“We wrote an article a few years ago about what to do when your Sony mirrorless camera overheats, addressing the problem many alpha camera users were experiencing. (You can find it here.) I conduct most of the camera reviews, and overheating tests have had a lower demand than they once did. However, we have a few tips for those experiencing it, meaning they are not able to just choose a different camera: they need to make what they have work. The first is if the camera can be powered externally, via its USB port, do that. Sony cameras and Blackmagic Design cameras I know off-hand can be powered from a battery pack you would use to charge your phone while traveling and such. This will allow for the battery cavity to be open, allowing for the camera to dissipate heat. If you can get the heat away from the camera it will be able to run longer. Another issue is external heat being the problem, like direct sunlight. An umbrella will help in this situation. Because most cameras are black, they are going to absorb heat from the sun. If the audio in the scene isn’t important, a fan will also help. Lastly, if the camera has an articulating monitor that can be adjusted to be away from the camera body, this can help with heat dissipation (as well as not adding in the heat made by the monitor). When a camera has overheated before, we have put the camera in the freezer to get the temperature down. Removing the battery and media will also help dissipate heat faster. In humid locations, quick changes in temperature will fog up a lens, monitor, EVF, or viewfinder. Be wary of that. Ice packs can be helpful too but can also fog things up.”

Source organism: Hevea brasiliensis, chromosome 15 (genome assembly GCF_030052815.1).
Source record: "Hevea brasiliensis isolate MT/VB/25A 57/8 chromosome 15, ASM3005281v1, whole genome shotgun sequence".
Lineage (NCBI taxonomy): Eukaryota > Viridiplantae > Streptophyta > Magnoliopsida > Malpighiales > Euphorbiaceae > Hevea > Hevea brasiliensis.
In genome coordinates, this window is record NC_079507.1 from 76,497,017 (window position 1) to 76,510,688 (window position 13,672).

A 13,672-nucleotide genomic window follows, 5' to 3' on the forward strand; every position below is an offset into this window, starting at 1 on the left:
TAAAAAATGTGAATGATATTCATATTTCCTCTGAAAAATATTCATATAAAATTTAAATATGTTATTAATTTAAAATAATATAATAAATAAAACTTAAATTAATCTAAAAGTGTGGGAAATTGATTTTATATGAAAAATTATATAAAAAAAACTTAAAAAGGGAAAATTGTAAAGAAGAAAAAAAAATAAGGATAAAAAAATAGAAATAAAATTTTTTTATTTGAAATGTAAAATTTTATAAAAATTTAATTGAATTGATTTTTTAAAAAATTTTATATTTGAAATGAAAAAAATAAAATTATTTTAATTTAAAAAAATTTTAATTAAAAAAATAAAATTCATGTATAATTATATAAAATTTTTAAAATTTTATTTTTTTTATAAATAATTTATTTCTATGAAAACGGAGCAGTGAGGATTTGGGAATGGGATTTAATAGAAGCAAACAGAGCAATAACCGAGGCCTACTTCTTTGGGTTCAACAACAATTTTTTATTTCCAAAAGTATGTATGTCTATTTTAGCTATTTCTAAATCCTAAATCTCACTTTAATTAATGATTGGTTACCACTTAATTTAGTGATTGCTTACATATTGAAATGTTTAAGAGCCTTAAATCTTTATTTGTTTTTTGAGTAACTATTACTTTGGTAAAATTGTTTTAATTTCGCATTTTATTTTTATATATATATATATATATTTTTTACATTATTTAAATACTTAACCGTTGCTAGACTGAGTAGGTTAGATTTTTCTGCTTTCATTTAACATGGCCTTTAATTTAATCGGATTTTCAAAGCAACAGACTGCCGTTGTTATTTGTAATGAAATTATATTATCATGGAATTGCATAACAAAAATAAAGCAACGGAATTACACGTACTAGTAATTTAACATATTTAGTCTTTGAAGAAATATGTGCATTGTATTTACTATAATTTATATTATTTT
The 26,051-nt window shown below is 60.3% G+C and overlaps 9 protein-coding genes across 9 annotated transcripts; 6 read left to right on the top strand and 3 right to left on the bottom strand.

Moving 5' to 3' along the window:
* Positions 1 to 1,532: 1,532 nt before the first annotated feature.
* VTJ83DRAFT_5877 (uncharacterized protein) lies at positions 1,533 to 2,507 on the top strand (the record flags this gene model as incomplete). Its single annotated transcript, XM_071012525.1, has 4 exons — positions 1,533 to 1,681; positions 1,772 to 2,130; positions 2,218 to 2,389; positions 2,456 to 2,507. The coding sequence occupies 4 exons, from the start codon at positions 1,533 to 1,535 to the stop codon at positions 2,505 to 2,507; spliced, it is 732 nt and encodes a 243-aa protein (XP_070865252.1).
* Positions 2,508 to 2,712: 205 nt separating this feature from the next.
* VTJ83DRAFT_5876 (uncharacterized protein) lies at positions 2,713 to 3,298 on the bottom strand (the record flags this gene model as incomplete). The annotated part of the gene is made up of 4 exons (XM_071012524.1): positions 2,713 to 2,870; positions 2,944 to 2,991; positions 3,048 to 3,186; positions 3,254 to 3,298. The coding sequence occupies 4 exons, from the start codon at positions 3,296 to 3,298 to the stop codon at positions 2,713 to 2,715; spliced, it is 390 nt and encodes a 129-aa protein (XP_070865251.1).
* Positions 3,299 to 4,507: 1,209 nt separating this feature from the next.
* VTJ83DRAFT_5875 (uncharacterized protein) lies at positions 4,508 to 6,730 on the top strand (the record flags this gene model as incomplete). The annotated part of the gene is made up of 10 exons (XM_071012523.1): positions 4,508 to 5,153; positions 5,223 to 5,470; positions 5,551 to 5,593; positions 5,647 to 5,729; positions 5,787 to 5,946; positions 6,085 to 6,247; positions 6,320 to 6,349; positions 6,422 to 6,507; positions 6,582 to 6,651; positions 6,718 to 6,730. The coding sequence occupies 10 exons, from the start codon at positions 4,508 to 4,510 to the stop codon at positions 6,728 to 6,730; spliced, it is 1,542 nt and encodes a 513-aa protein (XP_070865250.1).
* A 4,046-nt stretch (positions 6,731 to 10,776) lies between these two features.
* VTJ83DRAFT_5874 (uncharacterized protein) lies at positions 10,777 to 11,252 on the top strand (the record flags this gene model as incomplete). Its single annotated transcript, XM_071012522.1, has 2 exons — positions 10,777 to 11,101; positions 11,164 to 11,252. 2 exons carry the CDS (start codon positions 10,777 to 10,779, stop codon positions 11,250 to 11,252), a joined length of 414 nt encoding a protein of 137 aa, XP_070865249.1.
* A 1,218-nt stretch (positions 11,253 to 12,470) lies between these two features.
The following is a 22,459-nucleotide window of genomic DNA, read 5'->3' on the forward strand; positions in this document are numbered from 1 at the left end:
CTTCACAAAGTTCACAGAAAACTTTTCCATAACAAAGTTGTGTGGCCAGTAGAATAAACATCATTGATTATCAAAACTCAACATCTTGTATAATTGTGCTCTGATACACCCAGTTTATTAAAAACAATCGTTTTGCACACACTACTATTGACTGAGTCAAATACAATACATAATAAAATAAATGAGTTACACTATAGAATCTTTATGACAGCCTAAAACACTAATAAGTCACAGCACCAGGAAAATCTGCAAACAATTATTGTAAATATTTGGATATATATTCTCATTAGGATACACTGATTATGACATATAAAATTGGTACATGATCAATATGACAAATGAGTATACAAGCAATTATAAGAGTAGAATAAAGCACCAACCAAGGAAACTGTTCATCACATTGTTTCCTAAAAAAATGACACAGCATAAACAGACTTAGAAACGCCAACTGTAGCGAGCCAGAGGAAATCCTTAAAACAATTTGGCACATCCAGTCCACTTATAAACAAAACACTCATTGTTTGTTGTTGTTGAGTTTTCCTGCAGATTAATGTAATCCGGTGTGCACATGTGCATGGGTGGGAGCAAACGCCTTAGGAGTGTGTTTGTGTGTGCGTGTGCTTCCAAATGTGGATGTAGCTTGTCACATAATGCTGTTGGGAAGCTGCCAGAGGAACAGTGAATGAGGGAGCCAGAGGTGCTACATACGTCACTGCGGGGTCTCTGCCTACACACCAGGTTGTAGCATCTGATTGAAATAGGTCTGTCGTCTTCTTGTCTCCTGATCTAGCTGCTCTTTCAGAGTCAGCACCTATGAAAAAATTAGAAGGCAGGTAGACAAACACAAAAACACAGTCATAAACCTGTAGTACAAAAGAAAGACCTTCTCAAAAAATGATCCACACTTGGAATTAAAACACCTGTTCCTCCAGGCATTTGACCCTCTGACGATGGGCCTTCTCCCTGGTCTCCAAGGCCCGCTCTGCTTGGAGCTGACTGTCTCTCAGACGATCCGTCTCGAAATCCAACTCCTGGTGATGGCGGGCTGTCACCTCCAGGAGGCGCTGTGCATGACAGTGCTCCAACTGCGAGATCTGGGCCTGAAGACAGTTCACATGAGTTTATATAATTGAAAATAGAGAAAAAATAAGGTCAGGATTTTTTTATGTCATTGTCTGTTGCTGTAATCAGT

Chris Monlux

Overheating is an issue that has come with removing the recording limit. And Chris believes it will sort itself out soon.

Overheating Is Bound to Happen, and You Shouldn’t Be Surprised.